The registration fee is $35. Inclusive of lunch and a tea break. The food is quite decent. Everyone will play 3 rounds with $400 chips value. There is no limit in the number of game doubles. Each round, our chips balance is recorded. There is a price for the person with the most chips for each round and also for the person with the most total chips of all 3 rounds. There are also prizes for the person who recorded the biggest game double. At the end of it all, there is also a lucky draw of some insignificant prize.
There are close to 20 tables, so there should be close to 80 participants. Even though we play in a table of 4, we are actually competitng against all participants as the 1 with the most chips overall win. In a normal mahjong game, it's always a balance of defensive play where you try not to throw tiles that your opponent may want, and of attacking play where you try to make your tiles as nice as possible. In this competition, it's better to just go for the high double. Forget about being defensive. If you win big, it's worth the lose.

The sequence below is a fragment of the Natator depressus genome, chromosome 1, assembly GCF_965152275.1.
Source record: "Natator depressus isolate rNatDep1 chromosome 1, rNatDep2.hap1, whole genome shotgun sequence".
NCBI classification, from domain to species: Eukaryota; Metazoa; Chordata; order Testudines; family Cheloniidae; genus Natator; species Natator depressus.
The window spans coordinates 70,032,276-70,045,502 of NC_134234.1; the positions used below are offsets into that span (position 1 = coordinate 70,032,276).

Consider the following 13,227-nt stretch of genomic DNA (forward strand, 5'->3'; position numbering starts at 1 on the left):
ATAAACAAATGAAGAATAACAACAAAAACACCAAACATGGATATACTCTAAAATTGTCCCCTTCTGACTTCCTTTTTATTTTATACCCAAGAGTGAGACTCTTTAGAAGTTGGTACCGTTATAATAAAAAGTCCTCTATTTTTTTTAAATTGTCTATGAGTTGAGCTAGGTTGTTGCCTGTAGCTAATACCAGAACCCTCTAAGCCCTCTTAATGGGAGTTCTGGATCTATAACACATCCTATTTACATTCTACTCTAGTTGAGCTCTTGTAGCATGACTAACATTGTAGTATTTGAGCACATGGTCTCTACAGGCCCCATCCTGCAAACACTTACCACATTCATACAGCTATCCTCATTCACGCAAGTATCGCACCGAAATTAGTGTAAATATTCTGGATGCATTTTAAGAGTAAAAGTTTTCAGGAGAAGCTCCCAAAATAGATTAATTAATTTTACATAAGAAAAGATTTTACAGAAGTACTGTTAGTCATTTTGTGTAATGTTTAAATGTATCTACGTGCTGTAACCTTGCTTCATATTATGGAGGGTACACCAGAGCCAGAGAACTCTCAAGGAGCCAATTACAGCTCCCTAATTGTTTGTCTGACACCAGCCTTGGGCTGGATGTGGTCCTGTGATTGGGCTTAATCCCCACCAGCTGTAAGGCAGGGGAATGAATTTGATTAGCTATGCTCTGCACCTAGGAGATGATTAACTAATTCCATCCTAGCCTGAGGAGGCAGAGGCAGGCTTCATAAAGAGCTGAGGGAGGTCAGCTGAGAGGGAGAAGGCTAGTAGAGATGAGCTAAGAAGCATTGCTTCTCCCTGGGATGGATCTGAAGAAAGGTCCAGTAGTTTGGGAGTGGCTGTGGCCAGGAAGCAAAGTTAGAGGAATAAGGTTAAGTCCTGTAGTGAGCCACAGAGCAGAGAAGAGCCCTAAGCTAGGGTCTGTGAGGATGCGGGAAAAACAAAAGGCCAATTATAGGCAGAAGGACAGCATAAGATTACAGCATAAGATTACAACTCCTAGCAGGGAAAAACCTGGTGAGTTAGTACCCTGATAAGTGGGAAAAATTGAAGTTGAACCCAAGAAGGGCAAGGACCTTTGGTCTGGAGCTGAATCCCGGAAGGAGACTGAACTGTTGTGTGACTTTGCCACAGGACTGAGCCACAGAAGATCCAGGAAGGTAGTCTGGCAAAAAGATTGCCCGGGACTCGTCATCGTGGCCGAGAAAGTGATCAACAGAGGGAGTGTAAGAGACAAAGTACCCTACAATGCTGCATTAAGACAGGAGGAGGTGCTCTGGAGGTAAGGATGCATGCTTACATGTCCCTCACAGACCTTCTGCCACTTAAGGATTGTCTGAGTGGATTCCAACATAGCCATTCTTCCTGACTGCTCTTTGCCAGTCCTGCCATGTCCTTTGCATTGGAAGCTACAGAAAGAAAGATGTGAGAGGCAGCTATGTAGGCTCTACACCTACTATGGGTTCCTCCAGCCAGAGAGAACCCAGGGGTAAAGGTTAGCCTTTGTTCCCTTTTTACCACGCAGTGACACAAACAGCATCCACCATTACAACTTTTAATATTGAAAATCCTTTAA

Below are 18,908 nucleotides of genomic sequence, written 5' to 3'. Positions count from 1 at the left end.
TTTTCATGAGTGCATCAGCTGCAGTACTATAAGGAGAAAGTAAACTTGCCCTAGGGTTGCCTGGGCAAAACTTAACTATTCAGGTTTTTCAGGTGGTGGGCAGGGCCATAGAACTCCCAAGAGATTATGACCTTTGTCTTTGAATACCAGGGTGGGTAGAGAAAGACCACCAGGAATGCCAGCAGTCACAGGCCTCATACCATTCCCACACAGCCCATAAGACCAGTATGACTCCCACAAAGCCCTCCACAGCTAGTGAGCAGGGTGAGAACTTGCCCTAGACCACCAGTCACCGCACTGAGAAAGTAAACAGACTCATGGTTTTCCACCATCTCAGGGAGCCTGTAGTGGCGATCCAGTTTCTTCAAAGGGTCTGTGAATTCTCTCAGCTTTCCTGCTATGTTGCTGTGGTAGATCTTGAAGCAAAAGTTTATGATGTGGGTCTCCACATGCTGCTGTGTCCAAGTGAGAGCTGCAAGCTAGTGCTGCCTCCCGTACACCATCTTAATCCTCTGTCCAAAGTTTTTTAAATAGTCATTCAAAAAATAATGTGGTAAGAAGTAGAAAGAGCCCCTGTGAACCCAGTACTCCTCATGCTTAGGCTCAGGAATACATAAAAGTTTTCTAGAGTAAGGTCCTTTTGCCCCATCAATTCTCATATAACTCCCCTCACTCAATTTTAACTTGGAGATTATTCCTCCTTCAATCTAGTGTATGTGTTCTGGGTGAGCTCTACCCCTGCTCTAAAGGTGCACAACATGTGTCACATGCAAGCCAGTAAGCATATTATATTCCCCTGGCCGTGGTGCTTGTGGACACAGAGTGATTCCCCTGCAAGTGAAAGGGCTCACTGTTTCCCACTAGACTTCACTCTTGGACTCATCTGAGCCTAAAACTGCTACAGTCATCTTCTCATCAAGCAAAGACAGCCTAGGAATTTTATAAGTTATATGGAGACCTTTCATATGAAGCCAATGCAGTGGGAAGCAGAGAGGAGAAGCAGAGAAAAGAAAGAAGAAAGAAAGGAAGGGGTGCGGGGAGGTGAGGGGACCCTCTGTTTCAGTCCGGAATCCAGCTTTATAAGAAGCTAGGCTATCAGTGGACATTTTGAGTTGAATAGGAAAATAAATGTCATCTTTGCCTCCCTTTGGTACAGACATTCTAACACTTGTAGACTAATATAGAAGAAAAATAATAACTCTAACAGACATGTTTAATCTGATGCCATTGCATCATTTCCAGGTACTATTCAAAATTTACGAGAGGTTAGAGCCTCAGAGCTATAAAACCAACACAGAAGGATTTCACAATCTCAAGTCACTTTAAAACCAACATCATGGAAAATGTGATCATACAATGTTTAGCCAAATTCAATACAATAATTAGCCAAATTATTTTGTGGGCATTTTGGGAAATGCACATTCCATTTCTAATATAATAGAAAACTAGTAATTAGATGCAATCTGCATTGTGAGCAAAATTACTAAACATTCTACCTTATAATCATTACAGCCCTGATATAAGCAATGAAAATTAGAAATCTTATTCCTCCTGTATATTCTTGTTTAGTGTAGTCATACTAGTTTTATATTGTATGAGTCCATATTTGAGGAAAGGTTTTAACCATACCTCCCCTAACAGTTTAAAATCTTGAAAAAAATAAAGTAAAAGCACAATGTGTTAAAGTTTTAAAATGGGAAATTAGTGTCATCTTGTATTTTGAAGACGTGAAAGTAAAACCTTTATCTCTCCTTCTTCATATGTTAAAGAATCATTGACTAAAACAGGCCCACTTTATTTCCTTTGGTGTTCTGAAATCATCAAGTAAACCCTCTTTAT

And since there's onli 1 prize per table, and no matter how badly I lost the chips, I only lost $35 in cash, I lost interest in the game after some time when things are not looking good. I become just looking to past the time and have no interest in my tiles at all. This just isn't how I like to play my mahjong.
I prefer to play with a rate that can lose me $100 or more if I play badly. Some of my friends is against that. Some people label it as a gambler mentality. I can honestly say that it's not true. Mahjong is a game that requires a lot of concentration. And fear of lose + the exhilaration of winning can moltivate you to maintain that concentration for a long time. If what you lost can't hurt, and what you win can't bring you joy, you lose interest in the game pretty fast. After that you are just wishing that time passes quickly and the game can end. Might as well not play if that's the case.